On 28 February 2015, an online test for tetrachromacy (a rare condition of a person’s having four cone cells in the eye) went viral after being shared on the LinkedIn social media site.
The test, which was posted just a few days after the Internet became obsessed identifying the color of a dress, asked viewers to count the number of colors in an image. The amount of colors perceived supposedly indicated the number of cones the viewer possessed. Those who spotted more than 32 colors were informed that they had a unique fourth cone and were therefore tetrachromats:
Given the sudden interest for the color of dresses and vision, here some of the fascinating findings we did recently.The color nuances we see depend on the number and distribution of cones (=color receptors) in our eye. You can check this rainbow: how many color nuances do you count?
You see between 20 and 32 color nuances: you are a trichromat, you have 3 types of cones (in the purple/blue, green and red area). You enjoy different colors as you can appreciate them. 50% of the population is trichromat.
You see between 33 and 39 colors: you are a tetrachromat, like bees, and have 4 types of cones (in the purple/blue, green, red plus yellow area). You are irritated by yellow, so this color will be nowhere to be found in your wardrobe. 25% of the population is tetrachromat.
It is highly probable that people who have an additional 4th cone do not get tricked by blue/black or white/gold dresses, no matter the background light ;)
Thousands of people took the test and proudly shared the news that they were tetrachromats on Facebook and Twitter. The majority of those people, however, actually didn’t see an unusually high number of colors.
According to the researchers at New Castle University’s Tetrachromacy Project, standard RGB (i.e., red-green-blue) computer monitors are not capable of displaying the range of colors required to create a reliable online test for tetrachromacy:
Unfortunately, computer screens do not provide enough colour information to be able to ‘tap into’ the extra dimension that tetrachromats may possess. It is therefore impossible for an online test to investigate tetrachromacy.
Additionally, the claim that 25% of people are tetrachromats is inaccurate. While Jay Neitz, a color vision researcher at the Medical College of Wisconsin, estimated that half of the female population has a fourth cone in their eyes, only a small number of those people can actually see additional colors.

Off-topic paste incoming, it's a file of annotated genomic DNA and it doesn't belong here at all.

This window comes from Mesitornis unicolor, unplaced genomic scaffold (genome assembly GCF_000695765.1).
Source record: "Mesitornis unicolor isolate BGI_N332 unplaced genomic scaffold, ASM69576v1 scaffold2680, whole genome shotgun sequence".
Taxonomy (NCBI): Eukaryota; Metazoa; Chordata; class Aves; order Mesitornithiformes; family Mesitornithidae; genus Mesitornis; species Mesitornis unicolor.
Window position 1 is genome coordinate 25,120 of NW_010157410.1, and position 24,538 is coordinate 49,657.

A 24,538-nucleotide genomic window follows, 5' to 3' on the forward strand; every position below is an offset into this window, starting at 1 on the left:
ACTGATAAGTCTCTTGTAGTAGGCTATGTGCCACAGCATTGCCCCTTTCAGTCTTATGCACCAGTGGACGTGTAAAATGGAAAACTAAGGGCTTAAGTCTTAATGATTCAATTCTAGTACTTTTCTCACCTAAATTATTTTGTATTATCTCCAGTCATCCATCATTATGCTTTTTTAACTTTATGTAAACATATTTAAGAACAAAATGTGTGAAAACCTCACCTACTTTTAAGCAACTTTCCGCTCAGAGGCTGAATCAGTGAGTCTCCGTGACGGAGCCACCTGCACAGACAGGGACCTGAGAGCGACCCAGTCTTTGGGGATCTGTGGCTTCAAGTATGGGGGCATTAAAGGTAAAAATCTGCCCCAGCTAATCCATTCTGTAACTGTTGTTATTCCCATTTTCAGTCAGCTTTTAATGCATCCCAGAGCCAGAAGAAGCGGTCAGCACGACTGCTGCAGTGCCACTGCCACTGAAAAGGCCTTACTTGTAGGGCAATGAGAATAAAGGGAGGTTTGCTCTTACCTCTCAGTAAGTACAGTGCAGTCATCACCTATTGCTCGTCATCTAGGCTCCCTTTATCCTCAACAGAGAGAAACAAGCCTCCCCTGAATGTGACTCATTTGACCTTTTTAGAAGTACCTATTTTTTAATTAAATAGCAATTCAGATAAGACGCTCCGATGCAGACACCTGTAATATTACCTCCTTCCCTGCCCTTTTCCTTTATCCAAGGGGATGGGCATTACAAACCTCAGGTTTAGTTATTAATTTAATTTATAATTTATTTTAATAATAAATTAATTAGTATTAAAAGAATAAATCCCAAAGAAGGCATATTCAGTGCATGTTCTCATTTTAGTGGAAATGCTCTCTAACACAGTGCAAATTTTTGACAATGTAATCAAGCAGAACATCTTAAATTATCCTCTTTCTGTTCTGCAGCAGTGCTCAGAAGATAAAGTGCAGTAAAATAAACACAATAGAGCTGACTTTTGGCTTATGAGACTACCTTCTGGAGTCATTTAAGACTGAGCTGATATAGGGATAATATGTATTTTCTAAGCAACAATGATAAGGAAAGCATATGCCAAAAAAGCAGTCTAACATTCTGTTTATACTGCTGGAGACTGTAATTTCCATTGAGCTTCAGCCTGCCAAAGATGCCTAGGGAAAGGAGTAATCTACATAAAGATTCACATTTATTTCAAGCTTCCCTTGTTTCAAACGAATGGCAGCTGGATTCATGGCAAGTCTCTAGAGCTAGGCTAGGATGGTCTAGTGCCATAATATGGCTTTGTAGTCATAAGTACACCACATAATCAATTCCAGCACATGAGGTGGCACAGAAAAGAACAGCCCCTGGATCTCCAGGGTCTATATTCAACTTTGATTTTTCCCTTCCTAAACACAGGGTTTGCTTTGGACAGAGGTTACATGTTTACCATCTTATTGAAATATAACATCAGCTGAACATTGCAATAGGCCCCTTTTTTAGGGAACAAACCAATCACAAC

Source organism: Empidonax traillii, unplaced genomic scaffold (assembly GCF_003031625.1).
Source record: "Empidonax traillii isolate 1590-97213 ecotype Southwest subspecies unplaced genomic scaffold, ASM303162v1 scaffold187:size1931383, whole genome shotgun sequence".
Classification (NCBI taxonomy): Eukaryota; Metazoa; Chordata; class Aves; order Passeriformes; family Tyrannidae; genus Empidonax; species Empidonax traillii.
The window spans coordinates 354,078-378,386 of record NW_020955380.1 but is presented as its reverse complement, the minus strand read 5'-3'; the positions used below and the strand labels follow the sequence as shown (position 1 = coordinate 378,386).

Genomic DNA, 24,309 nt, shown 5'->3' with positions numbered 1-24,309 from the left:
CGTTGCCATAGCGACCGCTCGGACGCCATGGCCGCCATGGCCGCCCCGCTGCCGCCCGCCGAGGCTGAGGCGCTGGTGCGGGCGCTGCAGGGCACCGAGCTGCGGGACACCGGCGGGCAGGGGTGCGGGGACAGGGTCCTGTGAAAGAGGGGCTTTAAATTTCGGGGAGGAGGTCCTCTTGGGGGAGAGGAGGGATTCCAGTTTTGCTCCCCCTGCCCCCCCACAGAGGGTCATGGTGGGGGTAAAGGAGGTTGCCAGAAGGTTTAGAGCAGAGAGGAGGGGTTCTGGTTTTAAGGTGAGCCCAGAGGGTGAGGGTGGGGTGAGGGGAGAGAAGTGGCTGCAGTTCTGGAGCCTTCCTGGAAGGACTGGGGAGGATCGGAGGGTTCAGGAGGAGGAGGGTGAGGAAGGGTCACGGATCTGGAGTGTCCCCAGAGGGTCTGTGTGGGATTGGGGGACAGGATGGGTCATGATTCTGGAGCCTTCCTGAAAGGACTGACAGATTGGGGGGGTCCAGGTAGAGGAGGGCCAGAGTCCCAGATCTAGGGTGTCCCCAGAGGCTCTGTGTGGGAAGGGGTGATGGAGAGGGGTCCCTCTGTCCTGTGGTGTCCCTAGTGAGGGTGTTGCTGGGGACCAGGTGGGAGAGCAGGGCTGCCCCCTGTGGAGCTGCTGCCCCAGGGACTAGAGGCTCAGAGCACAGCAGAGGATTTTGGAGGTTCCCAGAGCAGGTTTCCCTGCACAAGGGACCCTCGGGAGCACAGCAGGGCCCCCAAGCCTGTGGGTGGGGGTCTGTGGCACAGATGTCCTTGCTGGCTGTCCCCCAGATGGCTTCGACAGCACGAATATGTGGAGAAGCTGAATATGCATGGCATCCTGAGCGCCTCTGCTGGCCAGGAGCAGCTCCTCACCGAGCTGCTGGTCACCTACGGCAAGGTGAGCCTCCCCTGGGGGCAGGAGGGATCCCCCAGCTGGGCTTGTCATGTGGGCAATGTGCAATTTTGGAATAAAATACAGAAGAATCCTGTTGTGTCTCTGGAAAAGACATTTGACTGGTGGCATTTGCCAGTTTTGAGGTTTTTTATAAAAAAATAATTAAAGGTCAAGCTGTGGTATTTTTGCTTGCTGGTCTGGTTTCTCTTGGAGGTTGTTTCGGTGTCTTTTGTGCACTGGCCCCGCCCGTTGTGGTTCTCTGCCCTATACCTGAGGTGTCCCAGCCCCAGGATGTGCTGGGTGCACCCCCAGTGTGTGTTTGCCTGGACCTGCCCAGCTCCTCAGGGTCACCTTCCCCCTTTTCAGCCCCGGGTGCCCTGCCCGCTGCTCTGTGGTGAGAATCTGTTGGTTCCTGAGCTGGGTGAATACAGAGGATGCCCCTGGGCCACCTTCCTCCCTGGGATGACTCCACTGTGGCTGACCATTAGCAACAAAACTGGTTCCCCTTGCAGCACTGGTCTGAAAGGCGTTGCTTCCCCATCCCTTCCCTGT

Neitz told the Pittsburgh Post Gazette in 2006 that only about 2% of the female population are tetrachromats. Newcastle University neuroscientist Gabriele Jordan said that the number may be higher (about 12%), but in twenty years of research she has only been able to confirm the condition in one person: “We now know tetrachromacy exists. But we don’t know what allows someone to become functionally tetrachromatic, when most four-coned women aren’t.”
The odds of being a male tetrachromat are even lower, as it requires two X chromosones to develop four types of cone:
The red and green cones are coded by genes lying on the X chromosome. These genes are very similar and are prone to errors during early development of a foetus. 6% of men carry an anomalous gene which produces a different red or a different green cone. We call them anomalous trichromats, because their colour vision is slightly different from normal. 2% of men have either no red or no green cones, because the genetic error was more severe. We call these men dichromats as their colour vision relies on only two types of cone. The blue cones are coded by a gene on chromosome 7 and are rarely subject to genetic errors. A woman, who has two X chromosomes, can carry the normal red and green genes on one of her X chromosomes and an anomalous gene on her other. This genetic pattern enables her to express four types of cone.
Didymus, JohnThomas. “Scientists Find Woman Who Sees 99 Million More Colors Than Others.”
Digital Journal. 19 June 2012.
Greenwood, Veronique. “The Humans with Super Human Vision.”
Discover Magazine. 18 June 2012.
Jameson, Kimberly et al. “Richer Color Experience in Observers with Multiple Photopigment Opsin Genes.”
Psychonomic Bulletin and Review. 2001.
Roth, Mark. “Some Women May See 100 million Colors, Thanks to Their Genes.”
Pittsburgh Post Gazette. 13 September 2006